KB, HSBC We’re dealing with two or three corporates for which the issue of governance has played a critical role. They’ve achieved what they wanted in Europe, North America and Asia and they’re looking at developing areas, particularly Latin America and Africa.

PC, Vodafone
Our move towards a shared service centre has enabled an opportunity to look at the way we work and change certain areas. For example, the account structure has been influenced by Sepa [the Single Euro Payments Area]. We will also look into early payment discounts, factoring, etc, because of the increased visibility we will have when all the operating companies are on the same ERP system. There will also be more opportunities to work with suppliers and banks on improving working capital.

OB, Volkswagen We buy the receivables of all the factories through two channels. One is an automotive company with the group risks on the balance sheet and the other is a financial services company, with third party on the balance sheet. The processes are the same, with the financial services arm and the other a group treasury vehicle. We fund the factories, so whenever they have a car ready to be sold, we buy the receivable, pay them cash, and we get the payment from the importers at maturity. Volkswagen has a number of brands, with different policies in different markets, with different payment terms and different strategies. But we in Brussels have a view on what each brand is doing in every market, what the payment terms are and what risks are taken on which importer. It’s a huge reporting instrument. At the same time, it’s a huge funding instrument, and the only short-term funding vehicle for the group.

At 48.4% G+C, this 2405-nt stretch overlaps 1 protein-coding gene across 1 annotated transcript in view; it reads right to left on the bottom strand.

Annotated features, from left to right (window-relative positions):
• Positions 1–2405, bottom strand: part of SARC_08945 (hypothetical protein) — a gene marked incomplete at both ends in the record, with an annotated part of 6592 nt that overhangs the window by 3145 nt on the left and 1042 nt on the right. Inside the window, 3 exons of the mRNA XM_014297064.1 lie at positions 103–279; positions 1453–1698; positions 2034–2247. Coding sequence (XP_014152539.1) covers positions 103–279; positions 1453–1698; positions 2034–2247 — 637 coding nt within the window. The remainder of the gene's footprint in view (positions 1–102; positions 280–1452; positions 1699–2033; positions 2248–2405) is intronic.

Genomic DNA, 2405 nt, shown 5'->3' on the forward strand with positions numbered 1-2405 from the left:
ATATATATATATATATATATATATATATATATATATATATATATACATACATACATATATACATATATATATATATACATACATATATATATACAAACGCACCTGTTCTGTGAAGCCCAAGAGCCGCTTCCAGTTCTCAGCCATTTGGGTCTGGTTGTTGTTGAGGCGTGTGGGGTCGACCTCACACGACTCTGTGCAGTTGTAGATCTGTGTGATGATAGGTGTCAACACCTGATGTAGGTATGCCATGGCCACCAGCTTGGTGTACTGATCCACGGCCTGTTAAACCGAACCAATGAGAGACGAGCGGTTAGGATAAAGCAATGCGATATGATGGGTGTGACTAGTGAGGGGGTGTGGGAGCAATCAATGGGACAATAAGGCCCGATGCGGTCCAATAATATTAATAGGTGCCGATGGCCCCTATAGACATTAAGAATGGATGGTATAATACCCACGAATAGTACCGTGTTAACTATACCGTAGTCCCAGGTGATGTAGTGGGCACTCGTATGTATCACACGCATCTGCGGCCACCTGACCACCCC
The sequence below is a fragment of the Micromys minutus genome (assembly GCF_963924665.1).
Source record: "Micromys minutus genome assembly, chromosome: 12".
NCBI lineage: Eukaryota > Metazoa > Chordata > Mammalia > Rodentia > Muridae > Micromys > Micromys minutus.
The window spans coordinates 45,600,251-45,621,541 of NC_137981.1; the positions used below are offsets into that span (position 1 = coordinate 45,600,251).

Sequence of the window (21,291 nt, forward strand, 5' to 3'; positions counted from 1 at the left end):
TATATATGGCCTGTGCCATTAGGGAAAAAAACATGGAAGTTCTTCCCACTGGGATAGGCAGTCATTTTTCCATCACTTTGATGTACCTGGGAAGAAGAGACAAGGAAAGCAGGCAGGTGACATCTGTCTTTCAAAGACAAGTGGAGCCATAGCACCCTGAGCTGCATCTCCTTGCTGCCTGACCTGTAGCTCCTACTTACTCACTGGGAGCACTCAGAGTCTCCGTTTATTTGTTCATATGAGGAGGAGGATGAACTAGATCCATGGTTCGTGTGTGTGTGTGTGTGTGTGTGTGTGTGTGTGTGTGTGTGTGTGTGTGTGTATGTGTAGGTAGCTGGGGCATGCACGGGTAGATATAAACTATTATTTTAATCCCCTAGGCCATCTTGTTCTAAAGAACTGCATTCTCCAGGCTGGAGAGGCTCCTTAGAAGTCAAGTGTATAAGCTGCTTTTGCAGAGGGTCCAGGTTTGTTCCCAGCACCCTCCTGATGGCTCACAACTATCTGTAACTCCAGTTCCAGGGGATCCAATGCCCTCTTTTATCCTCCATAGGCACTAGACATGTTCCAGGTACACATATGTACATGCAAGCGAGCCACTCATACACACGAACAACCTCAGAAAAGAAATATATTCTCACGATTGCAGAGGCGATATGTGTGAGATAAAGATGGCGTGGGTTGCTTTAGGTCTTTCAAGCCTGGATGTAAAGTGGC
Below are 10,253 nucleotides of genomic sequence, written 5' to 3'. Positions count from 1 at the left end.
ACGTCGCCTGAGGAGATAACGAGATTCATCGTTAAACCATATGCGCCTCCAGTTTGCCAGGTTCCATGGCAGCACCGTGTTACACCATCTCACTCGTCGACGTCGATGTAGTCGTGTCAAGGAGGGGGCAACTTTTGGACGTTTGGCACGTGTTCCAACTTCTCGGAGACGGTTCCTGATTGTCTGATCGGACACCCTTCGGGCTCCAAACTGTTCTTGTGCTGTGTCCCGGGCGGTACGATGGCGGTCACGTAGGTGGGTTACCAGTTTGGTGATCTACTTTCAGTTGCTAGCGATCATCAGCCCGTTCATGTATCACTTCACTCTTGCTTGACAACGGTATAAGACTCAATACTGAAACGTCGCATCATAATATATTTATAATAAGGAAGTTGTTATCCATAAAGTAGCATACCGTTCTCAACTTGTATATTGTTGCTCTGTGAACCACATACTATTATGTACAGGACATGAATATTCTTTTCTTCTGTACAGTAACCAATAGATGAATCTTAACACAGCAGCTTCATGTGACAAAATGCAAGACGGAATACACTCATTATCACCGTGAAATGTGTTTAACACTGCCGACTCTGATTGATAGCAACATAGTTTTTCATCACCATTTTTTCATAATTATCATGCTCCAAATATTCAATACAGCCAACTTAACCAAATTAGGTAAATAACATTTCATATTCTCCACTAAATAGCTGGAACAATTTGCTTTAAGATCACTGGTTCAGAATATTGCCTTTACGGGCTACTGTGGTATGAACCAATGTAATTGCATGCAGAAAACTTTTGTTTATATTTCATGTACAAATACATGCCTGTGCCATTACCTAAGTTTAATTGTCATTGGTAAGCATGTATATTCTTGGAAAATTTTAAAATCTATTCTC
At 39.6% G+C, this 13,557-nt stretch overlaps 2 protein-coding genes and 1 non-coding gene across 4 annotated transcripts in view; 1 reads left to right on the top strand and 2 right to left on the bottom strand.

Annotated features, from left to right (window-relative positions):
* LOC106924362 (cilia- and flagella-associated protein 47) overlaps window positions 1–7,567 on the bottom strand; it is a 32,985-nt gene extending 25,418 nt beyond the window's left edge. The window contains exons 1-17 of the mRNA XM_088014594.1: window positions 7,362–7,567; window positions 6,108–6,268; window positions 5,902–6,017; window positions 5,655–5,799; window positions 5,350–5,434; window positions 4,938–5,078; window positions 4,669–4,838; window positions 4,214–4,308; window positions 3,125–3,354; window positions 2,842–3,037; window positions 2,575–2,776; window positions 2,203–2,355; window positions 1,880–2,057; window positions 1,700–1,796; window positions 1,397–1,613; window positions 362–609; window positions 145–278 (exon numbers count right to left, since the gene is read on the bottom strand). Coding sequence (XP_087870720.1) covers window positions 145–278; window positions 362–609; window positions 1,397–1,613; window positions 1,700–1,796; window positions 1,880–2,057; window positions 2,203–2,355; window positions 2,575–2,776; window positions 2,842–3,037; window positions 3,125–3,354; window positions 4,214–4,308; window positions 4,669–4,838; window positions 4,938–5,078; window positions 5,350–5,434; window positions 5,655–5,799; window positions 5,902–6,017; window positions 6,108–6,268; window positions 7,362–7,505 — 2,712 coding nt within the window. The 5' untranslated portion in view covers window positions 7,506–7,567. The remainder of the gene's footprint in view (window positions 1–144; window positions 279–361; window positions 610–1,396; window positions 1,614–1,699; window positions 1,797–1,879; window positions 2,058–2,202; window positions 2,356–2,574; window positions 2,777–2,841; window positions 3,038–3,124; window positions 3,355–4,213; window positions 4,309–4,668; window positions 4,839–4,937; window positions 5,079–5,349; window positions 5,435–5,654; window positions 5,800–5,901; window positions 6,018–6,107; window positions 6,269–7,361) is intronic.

JL, J&W Associates Vodafone is planning to put much of its transactional processing in one place. You have a different strategy.

OB, Volkswagen
If you want lower costs, you go to Hungary. If you want a better tax return, you go to Ireland or stay in Belgium. If your aim is straight-through processes, it doesn’t matter where people sit, it’s a question of establishing common processes and procedures throughout the group. It has become so easy to connect to other systems and do it remotely. Why move people around?

RM, Citi Your legal vehicle could sit in one space, your systems in another, your core processes and outsourced functions elsewhere. It’s a centre of excellence concept, rather than a question of location.

JL, J&W Associates
The strategy is concentration of function in a shared service centre. Implementation depends on technology.

CB, Bank of America
Clients express a need to keep executive decision making in house. There’s a concern about handing over executive responsibility to third parties, because then that in-house expertise could go stale.

JLS, Statoil
We have a scattered approach in terms of geography. We are setting up shared services in IT facilities, HR and finance, with the aim of standardizing process and compliance. But we would like to tap into the expertise that we have in various locations.

PC, Vodafone
We chose Hungary for a number of reasons. There are already multinationals in Budapest managing SSCs very successfully. There’s the quality of local resource, government support, the communications and the network.

JLS, Statoil
We haven’t looked into setting everything up in one location. Some of our services need to be where the business is; facilities for example, and certain finance functions. Our business areas have pushed us to centralize and standardize, but as close to us as possible. Statoil is a global company but it’s still manageable. It is also regional. A lot of our operations are out of Norway, so we have a strong shared service centre in our head office.

BC, Philips Until recently we had three company-run SSCs: Lodz in Poland that services Europe, Bangkok in Thailand that services Asia, Chennai in India that services North America.

RM, Citi
Sharing a location with other multinationals can be good and bad. In Chennai, all four banks have cash management SSCs, and people move across the street for $10 more. If there are too many there you will have turnover problems. Citibank has five shared service centres, and we take a ‘follow the sun’ approach. Ours is a hot back-up, where people do their day’s work, go home, and whatever’s in the queue moves on to the next location. If India gets too expensive, I can move volume to Dublin and Penang while I rebalance.